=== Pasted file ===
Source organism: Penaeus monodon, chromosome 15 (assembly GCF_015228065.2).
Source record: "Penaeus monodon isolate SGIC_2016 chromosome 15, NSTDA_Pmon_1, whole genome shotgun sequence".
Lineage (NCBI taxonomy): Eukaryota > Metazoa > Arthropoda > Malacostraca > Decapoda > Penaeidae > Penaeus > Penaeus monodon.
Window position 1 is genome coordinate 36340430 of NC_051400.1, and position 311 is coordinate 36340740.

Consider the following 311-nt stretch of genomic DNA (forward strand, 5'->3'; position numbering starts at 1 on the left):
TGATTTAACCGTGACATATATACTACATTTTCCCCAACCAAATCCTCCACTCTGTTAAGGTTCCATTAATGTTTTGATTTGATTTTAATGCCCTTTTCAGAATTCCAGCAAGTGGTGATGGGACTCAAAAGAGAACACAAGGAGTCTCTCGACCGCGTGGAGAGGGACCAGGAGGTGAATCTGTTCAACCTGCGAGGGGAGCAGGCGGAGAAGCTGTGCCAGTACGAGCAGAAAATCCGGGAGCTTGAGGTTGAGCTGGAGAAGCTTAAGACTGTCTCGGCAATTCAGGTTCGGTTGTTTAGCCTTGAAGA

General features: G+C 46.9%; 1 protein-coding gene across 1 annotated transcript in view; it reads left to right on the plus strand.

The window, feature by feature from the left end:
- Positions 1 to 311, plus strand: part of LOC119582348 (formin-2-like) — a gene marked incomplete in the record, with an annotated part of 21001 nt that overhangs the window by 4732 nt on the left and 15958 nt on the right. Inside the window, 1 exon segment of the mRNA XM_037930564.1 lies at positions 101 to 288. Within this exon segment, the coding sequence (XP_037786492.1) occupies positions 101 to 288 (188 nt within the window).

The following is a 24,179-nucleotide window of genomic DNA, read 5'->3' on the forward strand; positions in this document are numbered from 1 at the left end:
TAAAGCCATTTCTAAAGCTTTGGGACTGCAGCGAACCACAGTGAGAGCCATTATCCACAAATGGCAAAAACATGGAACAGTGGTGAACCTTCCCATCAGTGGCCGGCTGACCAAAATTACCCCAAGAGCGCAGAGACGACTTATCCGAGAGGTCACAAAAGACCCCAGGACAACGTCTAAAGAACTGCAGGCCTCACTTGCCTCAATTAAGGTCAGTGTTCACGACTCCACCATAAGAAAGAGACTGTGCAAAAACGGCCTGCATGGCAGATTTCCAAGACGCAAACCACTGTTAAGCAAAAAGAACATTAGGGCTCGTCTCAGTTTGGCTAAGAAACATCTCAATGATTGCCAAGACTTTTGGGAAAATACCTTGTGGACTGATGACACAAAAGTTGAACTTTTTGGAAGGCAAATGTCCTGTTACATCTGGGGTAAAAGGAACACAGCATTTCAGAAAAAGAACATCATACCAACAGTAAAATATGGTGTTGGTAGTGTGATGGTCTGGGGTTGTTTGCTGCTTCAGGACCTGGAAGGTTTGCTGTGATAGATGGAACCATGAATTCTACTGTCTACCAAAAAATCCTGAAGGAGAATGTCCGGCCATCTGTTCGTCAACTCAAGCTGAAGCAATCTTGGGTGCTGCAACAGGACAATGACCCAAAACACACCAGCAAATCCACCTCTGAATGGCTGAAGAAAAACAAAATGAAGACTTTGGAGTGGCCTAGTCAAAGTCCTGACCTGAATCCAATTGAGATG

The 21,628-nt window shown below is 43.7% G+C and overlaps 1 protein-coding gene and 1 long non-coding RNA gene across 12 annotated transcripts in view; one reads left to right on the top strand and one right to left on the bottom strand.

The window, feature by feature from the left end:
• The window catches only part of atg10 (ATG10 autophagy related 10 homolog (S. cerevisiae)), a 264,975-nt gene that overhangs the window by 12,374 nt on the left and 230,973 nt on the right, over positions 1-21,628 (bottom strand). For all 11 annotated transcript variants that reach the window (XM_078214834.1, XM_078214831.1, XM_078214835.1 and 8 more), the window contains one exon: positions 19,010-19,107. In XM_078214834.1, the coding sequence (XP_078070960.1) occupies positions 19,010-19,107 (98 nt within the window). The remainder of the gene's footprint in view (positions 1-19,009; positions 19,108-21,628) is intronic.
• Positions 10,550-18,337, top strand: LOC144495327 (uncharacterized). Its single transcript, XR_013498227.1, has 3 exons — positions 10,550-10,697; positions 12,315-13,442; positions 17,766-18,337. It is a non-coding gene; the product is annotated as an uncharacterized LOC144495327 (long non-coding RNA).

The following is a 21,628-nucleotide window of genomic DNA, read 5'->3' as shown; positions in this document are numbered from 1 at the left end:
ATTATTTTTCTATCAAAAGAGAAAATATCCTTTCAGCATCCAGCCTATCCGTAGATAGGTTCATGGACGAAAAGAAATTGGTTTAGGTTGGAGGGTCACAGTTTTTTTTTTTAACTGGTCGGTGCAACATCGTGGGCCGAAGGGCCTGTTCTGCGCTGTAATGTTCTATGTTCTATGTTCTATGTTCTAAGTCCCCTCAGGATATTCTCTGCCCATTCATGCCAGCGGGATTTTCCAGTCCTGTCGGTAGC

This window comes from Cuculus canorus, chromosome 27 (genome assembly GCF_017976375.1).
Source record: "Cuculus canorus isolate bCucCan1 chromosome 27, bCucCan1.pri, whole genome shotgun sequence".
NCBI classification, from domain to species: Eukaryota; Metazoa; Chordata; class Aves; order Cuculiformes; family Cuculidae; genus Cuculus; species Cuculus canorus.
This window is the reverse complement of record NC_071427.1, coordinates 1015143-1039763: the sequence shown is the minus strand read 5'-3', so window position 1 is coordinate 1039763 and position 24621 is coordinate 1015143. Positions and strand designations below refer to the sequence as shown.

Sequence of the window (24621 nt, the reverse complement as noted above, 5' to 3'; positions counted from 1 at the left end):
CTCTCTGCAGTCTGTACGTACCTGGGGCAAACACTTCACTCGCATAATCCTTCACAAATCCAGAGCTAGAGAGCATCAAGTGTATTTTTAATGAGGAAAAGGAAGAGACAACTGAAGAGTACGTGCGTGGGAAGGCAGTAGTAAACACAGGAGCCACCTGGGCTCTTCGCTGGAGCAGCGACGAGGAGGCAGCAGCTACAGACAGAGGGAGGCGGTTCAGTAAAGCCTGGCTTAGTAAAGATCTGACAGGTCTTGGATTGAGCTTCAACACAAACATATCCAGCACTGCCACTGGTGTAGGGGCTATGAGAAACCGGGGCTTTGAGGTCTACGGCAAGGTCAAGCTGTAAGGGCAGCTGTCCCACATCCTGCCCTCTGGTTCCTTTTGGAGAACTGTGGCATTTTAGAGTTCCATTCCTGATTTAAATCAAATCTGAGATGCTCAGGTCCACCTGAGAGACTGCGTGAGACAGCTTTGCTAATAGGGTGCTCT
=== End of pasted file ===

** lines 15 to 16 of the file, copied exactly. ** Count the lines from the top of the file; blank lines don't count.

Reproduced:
• Positions 10,550-18,337, top strand: LOC144495327 (uncharacterized). Its single transcript, XR_013498227.1, has 3 exons — positions 10,550-10,697; positions 12,315-13,442; positions 17,766-18,337. It is a non-coding gene; the product is annotated as an uncharacterized LOC144495327 (long non-coding RNA).

The following is a 21,628-nucleotide window of genomic DNA, read 5'->3' as shown; positions in this document are numbered from 1 at the left end: